The court also questioned the independent manager’s role. In particular, the court reasoned that, while “[a] requirement that an independent person consent to bankruptcy relief…is not necessarily a concept that offends federal public policy,” the debtor’s amended operating agreement was drafted such that the manager was not truly disinterested and was instead beholden to creditor interests. The court was particularly troubled that the amended operating agreement purported to abrogate the independent manager’s fiduciary duties to the company, reasoning that “[a]n independent decision maker cannot exist simply to vote ‘no’ to a bankruptcy filing, but should also have normal fiduciary duties.” With the bankruptcy restrictions excised from the agreement, the court held that the debtor’s chapter 11 petition had been duly authorized under Kentucky law.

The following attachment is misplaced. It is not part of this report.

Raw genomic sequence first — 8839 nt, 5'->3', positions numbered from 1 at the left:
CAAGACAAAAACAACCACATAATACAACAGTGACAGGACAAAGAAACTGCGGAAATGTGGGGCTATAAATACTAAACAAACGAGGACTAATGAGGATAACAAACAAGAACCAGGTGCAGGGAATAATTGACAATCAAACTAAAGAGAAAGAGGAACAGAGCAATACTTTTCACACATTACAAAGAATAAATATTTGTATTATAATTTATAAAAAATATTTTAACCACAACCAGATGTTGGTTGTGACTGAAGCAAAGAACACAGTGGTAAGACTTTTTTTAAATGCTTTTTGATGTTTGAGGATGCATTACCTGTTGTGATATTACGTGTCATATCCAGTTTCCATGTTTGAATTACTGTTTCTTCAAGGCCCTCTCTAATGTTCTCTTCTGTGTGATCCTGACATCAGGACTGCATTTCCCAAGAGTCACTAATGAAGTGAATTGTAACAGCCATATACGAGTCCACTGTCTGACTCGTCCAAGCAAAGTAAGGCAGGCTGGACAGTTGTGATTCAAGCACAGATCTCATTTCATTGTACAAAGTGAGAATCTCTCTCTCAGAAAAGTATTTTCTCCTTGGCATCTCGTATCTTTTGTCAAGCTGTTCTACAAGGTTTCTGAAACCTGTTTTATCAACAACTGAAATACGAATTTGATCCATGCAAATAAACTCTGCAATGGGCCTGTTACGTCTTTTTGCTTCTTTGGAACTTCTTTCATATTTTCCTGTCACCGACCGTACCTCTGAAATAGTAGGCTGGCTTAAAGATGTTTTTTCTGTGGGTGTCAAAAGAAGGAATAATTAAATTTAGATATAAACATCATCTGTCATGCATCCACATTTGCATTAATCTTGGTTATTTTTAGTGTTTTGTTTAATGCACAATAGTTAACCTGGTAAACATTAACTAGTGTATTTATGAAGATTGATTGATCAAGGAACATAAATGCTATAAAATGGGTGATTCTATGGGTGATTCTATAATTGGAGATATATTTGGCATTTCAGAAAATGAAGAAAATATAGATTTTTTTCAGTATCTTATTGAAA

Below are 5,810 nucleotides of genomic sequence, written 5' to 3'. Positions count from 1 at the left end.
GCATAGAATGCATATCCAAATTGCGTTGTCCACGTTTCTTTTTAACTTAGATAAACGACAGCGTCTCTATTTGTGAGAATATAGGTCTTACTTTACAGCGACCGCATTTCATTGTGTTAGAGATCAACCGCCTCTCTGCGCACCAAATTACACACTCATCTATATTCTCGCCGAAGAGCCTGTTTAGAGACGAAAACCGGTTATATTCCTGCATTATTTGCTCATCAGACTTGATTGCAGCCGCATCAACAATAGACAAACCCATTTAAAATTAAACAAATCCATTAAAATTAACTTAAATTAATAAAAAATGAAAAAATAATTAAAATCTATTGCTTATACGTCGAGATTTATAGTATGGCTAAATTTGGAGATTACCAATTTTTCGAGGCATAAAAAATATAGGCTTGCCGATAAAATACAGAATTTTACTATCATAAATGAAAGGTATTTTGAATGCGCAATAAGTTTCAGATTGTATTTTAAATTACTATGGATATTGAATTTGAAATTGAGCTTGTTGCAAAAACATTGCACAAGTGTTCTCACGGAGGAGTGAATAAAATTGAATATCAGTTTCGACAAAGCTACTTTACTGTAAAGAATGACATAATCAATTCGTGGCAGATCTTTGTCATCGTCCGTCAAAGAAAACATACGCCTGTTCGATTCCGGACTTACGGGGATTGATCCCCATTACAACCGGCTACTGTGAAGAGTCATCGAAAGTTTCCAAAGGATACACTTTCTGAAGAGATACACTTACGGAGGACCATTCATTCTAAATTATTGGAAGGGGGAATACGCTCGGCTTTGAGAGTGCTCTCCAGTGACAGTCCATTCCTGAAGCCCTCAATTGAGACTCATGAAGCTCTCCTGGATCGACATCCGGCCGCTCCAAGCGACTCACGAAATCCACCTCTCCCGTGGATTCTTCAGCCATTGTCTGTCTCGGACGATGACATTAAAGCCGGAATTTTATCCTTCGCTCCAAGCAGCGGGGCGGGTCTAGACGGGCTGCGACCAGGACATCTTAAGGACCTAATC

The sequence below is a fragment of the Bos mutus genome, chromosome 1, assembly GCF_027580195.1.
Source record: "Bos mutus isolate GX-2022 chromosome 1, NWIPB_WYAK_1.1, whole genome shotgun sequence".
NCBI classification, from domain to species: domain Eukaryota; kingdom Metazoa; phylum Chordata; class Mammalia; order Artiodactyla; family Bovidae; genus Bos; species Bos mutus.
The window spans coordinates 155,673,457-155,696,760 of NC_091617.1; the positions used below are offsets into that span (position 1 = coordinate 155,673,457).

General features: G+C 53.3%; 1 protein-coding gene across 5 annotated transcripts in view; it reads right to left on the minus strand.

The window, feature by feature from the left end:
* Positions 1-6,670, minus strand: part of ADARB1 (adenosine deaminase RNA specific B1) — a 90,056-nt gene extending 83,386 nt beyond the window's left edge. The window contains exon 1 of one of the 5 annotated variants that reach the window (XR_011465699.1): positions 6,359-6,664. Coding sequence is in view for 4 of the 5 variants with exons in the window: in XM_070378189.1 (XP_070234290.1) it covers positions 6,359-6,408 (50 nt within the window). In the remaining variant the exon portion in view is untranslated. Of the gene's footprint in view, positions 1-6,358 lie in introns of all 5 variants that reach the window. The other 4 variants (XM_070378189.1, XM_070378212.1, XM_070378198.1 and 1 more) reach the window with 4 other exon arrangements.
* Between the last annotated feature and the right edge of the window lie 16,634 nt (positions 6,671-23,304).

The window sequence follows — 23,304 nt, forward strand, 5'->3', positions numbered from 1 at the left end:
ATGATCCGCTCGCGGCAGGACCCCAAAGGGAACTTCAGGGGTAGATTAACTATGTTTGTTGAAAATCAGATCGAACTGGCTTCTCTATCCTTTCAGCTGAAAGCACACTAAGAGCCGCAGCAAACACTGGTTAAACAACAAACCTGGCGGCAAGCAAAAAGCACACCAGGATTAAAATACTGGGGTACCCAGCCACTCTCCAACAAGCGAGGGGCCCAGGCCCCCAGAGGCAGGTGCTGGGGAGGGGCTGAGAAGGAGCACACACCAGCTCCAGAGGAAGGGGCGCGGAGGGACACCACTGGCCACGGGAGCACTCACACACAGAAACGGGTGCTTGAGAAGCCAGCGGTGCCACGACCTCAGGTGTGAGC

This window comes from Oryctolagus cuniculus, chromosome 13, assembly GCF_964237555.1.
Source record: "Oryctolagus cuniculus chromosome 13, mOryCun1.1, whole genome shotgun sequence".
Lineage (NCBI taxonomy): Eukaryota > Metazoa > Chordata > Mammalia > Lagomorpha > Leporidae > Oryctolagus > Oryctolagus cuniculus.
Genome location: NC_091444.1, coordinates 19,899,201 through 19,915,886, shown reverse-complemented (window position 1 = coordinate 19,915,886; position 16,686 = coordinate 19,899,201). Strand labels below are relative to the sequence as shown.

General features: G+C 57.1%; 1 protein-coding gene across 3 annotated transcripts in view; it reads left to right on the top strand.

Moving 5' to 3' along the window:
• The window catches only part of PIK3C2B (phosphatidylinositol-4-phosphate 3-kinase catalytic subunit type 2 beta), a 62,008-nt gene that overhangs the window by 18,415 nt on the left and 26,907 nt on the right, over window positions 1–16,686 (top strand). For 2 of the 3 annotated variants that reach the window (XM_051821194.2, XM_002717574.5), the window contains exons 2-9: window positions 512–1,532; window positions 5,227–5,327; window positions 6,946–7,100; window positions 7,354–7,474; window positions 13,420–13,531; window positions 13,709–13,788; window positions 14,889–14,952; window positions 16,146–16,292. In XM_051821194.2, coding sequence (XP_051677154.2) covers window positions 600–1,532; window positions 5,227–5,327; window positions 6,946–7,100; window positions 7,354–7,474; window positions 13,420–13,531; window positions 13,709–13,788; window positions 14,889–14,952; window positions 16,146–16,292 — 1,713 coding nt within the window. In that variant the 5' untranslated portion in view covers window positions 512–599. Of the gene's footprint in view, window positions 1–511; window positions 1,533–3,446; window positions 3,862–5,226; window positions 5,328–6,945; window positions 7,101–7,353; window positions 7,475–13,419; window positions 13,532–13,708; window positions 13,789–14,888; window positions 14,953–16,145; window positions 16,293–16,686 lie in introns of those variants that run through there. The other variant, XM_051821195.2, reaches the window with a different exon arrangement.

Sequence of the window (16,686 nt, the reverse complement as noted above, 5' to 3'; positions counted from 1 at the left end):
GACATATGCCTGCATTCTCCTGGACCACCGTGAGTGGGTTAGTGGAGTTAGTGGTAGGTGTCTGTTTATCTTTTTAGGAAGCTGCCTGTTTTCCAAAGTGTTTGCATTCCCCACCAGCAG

Lexington Hospitality Group follows a trend of bankruptcy court decisions scrutinizing attempts by lenders and securitization transactions parties to limit a borrower’s ability to file bankruptcy. In all likelihood, these decisions will impact negotiating dynamics between lenders and borrowers, particularly in pre-bankruptcy distressed situations in which the lender’s ability to limit the borrower’s right to file bankruptcy is important. Another situation in which these issues will be paramount is in structured financed transactions wherein so-called “bankruptcy remote” vehicles are often used. While the court was careful to broadcast that bestowing a truly independent manager having appropriate fiduciary duties with sole authority to authorize or prevent a bankruptcy filing would likely withstand scrutiny (a mechanism that is often used in structuring bankruptcy remote vehicles), parties should be mindful of the court’s guidance in structuring such vehicles.